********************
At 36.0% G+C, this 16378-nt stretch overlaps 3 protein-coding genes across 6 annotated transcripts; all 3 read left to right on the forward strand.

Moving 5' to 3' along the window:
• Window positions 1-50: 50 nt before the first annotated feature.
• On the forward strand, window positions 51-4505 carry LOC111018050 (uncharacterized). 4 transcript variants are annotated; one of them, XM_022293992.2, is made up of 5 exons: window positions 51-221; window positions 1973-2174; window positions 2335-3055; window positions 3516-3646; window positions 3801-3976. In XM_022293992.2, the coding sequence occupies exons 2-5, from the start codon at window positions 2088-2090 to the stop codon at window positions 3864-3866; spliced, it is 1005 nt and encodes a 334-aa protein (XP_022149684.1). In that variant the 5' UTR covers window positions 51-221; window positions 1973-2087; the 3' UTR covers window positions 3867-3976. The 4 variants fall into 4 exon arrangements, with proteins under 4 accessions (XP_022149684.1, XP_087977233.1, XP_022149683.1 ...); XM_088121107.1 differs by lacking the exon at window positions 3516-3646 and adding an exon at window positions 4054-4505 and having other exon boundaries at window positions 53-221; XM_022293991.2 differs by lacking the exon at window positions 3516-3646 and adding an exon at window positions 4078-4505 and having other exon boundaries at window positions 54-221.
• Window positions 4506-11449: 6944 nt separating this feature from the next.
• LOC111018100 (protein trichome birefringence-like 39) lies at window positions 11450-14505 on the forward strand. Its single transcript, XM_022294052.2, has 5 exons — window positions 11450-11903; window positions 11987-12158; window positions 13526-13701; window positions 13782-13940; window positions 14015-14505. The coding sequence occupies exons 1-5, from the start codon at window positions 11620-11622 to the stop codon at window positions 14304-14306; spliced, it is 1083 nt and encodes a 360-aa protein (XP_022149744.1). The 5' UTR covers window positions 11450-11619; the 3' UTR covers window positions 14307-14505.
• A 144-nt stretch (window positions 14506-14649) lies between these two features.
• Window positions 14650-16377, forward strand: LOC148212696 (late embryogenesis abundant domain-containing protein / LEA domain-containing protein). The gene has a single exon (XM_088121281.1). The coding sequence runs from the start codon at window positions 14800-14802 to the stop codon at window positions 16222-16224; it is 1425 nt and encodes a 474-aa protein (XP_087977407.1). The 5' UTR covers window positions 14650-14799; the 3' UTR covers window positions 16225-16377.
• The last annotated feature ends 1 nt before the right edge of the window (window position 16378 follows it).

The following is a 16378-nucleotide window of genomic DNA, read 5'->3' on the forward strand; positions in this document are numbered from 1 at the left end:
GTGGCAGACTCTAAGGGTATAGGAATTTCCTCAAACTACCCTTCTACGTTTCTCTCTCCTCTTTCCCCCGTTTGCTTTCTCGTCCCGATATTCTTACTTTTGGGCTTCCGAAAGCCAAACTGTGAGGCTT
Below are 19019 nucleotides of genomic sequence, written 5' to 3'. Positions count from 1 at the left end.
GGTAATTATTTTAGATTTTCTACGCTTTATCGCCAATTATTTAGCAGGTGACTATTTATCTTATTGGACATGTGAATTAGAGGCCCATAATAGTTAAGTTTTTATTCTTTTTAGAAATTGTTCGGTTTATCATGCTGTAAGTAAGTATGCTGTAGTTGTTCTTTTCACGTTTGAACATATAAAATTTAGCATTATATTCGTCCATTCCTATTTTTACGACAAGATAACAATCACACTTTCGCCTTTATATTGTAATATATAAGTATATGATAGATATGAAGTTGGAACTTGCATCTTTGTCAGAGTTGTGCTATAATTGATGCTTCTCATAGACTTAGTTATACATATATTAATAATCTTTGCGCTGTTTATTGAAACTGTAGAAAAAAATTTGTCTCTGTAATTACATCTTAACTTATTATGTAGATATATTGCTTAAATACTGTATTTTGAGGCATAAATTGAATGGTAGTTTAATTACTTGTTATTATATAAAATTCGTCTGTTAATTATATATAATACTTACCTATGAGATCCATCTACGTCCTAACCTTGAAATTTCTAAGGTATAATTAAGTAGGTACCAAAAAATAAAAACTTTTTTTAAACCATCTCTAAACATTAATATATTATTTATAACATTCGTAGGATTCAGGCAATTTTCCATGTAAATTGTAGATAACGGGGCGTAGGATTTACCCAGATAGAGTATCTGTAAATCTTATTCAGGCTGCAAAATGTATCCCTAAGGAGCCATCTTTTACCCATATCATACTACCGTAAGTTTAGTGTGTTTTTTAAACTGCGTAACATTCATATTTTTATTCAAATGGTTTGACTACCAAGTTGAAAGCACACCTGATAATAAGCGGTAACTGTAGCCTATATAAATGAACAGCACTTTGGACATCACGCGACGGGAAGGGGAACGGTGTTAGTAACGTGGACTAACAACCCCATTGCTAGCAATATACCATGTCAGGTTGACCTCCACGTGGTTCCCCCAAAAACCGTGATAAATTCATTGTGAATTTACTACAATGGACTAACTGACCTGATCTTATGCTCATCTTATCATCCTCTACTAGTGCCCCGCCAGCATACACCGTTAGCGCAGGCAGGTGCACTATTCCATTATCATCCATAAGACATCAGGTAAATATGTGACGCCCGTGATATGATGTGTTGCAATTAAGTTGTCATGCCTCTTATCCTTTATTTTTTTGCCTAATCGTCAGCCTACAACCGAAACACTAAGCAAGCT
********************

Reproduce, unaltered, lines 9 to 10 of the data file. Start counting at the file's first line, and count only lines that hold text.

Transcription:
• The last annotated feature ends 1 nt before the right edge of the window (window position 16378 follows it).

The following is a 16378-nucleotide window of genomic DNA, read 5'->3' on the forward strand; positions in this document are numbered from 1 at the left end: